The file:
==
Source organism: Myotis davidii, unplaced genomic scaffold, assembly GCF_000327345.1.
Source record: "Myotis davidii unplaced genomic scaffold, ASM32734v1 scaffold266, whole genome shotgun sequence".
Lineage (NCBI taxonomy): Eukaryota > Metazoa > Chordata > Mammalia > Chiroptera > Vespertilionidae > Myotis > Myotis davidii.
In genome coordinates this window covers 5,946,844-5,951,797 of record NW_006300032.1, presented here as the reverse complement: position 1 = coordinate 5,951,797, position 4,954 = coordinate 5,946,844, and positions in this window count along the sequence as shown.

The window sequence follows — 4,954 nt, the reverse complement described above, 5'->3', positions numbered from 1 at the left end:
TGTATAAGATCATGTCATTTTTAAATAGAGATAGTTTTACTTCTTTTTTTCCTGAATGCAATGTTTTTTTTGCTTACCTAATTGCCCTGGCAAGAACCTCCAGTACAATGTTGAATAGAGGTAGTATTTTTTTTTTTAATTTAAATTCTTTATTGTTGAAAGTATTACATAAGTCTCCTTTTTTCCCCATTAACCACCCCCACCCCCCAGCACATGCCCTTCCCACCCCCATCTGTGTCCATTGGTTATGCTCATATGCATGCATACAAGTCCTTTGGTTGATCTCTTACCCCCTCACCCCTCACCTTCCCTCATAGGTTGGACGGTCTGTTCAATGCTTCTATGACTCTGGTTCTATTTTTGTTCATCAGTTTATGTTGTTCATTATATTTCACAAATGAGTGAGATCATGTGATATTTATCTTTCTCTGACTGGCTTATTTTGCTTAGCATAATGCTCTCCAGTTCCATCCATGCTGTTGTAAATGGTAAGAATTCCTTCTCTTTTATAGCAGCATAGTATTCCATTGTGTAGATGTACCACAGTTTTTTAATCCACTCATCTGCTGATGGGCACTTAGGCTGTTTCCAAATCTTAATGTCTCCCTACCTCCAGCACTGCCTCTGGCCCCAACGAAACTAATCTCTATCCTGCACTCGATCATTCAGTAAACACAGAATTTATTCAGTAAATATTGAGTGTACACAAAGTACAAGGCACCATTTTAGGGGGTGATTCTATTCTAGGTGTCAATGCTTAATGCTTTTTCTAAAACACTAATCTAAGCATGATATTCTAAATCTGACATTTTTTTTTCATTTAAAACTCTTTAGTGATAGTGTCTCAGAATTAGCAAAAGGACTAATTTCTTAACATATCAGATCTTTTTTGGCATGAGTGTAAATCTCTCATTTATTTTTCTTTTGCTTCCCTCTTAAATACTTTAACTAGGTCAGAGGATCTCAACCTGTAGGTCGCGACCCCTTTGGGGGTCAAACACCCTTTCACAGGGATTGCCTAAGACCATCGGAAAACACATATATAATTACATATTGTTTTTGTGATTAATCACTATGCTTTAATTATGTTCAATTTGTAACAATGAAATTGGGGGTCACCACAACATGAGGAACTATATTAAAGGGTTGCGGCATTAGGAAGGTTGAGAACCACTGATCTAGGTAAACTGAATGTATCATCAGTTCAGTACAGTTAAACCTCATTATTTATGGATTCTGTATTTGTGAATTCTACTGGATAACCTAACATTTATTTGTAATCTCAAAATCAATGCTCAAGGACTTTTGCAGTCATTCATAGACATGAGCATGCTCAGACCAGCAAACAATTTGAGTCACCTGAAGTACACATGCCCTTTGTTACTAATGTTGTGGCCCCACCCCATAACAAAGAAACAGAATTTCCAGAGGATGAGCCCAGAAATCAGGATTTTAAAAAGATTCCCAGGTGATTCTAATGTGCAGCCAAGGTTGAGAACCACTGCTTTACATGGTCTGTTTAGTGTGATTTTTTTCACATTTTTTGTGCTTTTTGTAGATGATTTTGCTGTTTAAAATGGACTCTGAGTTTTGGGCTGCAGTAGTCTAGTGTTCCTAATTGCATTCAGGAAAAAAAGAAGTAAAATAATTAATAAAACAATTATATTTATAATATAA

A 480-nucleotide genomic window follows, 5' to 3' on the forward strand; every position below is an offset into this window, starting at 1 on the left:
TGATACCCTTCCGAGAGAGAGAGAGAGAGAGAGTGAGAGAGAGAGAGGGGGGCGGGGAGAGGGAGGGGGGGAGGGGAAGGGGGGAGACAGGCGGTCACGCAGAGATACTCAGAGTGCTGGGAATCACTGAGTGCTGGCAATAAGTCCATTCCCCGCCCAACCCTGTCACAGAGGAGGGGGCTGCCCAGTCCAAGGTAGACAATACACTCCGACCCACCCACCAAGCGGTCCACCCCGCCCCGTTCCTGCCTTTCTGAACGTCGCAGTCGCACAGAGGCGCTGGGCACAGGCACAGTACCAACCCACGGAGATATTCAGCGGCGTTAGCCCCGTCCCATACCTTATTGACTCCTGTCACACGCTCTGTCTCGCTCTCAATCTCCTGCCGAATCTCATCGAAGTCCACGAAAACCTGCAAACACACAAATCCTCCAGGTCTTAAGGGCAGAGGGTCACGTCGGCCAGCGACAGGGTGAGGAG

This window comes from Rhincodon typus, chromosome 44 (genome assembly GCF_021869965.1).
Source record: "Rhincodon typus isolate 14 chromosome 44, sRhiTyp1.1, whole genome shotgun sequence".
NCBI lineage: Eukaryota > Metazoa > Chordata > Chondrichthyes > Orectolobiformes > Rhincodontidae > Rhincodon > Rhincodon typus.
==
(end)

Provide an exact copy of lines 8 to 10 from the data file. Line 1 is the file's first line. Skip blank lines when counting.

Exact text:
TGATACCCTTCCGAGAGAGAGAGAGAGAGAGAGTGAGAGAGAGAGAGGGGGGCGGGGAGAGGGAGGGGGGGAGGGGAAGGGGGGAGACAGGCGGTCACGCAGAGATACTCAGAGTGCTGGGAATCACTGAGTGCTGGCAATAAGTCCATTCCCCGCCCAACCCTGTCACAGAGGAGGGGGCTGCCCAGTCCAAGGTAGACAATACACTCCGACCCACCCACCAAGCGGTCCACCCCGCCCCGTTCCTGCCTTTCTGAACGTCGCAGTCGCACAGAGGCGCTGGGCACAGGCACAGTACCAACCCACGGAGATATTCAGCGGCGTTAGCCCCGTCCCATACCTTATTGACTCCTGTCACACGCTCTGTCTCGCTCTCAATCTCCTGCCGAATCTCATCGAAGTCCACGAAAACCTGCAAACACACAAATCCTCCAGGTCTTAAGGGCAGAGGGTCACGTCGGCCAGCGACAGGGTGAGGAG

This window comes from Rhincodon typus, chromosome 44 (genome assembly GCF_021869965.1).
Source record: "Rhincodon typus isolate 14 chromosome 44, sRhiTyp1.1, whole genome shotgun sequence".